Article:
Digital remittances: sending money goes online in a big way
The global 20% drop would have been the biggest in recent history, with long lasting impact in recipient countries. Multiple studies have shown that remittances are a vital source of income for developing countries, helping families to access healthcare, education, food, and other basic needs. And as foreign direct investment fell in 2019, with a further 35% drop expected in 2020, remittance flows are only becoming more important as a source of external financing providing a lifeline for families in need.
The projected decline in remittances during COVID-19 not only looked at employment, but it also considered the way traditional remittances have worked for a long time. Most people are used to going down the road to a local remittance shop to send money back home. But during lockdowns, that shop would be closed, and you probably weren’t allowed to go outside anyway. Millions of people across the world faced this problem, but we didn’t see the drop as projected by the World Bank.
That’s because amidst all this hardship, something good did happen. The way our economy has had to change kickstarted the growth of digital remittances.
Sending money online finally takes off
Both traditional companies like Western Union and MoneyGram as well as Fintechs have all seen significant growth in their digital business. Just ten years ago, things were very different and digital solutions were hardly discussed. Western Union and MoneyGram were still largely cash-based operations and digital money transfers only accounted for about 2% of revenue and transactions. Fintechs that we know today like TransferWise were only just getting started on building a purely digital business serving online money transfers.
As newer players entering the space started building their services with a digital-first approach, the market for sending money online began to grow dramatically. That initiated slow and gradual change on the traditional side of money transfers as companies like MoneyGram started to invest in digitizing their services. Just three years ago, MoneyGram operated websites in just three countries. Today, they operate digitally in over 70 markets. This has given them and other traditional players that have made the same investments in going digital the ability to respond to the shift in demand for digital money transfers during COVID-19.
MoneyGram reported that 28% of all its money transfers in April 2020 were digital, with Western Union reporting digital money transfers accounted for 32% of all its transactions. The digital-first players in the space all reported year-on-year growth in new customer acquisition ranging from a 100% to even 150%. Even though traditional cash transactions did drop significantly in line with World Bank predictions made earlier this year, the uptick in digital money transfers seems to almost counter that decline.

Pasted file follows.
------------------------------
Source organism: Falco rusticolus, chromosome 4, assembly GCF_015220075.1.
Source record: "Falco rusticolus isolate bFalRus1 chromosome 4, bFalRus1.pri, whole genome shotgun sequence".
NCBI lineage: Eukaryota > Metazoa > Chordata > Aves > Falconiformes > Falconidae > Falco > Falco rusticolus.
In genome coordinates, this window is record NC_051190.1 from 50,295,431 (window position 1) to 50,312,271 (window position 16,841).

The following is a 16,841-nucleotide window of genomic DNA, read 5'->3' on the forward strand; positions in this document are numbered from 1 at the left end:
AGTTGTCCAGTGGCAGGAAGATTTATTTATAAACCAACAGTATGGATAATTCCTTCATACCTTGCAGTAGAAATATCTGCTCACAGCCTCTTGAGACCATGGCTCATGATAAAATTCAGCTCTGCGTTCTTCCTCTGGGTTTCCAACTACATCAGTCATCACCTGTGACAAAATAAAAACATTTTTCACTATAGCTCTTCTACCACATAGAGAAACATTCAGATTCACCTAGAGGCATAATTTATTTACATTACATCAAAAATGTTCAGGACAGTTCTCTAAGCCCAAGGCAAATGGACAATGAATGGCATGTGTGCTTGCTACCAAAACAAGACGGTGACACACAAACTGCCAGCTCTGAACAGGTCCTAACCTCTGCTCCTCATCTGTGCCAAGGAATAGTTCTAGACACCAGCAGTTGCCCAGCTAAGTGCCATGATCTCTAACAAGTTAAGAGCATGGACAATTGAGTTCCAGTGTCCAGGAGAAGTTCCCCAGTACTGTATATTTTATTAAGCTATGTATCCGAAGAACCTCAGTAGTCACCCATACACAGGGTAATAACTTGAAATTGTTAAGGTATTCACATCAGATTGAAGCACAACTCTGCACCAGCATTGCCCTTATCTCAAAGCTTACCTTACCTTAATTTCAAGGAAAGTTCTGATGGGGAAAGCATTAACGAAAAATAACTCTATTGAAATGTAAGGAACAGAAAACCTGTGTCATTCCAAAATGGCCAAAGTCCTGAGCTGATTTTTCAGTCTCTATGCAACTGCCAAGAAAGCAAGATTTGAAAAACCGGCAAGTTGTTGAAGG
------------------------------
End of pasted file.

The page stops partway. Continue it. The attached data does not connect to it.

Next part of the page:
While cash pick-ups are still very popular in receiving markets, the shift to digital is starting to take shape. Looking at some of the bigger receive markets such as India and the Philippines, many people prefer payments to be made into bank accounts as an alternative to cash pick-ups. In some of the larger markets in Africa such as Nigeria, Kenya and Ghana, pay-out methods using mobile has risen in favour over cash. For Kenya specifically, what made a big difference was that Safaricom’s mPesa mobile money service increased the maximum send amount from 70,000 KES to 150,000 KES.
Digital money transfers are here to stay
Once COVID-19 subsides, will people go back to cash transfers over the counter? Not likely. Of course, some people will but the majority is expected to continue using digital services for sending money. Once the new habit has formed of simply going to a website or mobile app to send money in just a few taps, with the added convenience of seeing all the exchange rates and fees upfront and increased transparency, a true long-lasting change has taken place.
If anything, the change was long overdue as the younger generation moves in and the older generation moves out, the money transfer space needs to offer the digital experience consumers today expect. It needs to be convenient, fast, transparent, flexible, low cost, and, above all else, customer centric. That’s exactly what we’ve built with our money transfer platform.
We understand everyone has different needs, so we’re offering various methods to send money using cards, cheques, bank transfers and mobile airtime top ups. And if you want to do something even more meaningful, like pay for someone’s bills or daily necessities, you can do that right from our platform.
Using a digital-first approach, we’re changing the way money transfers work creating a better experience for everyone around the world. Our goal is to make money transfers more meaningful for people living in between countries. That means looking closely at what people really want and need, and then building the rights services that add real value.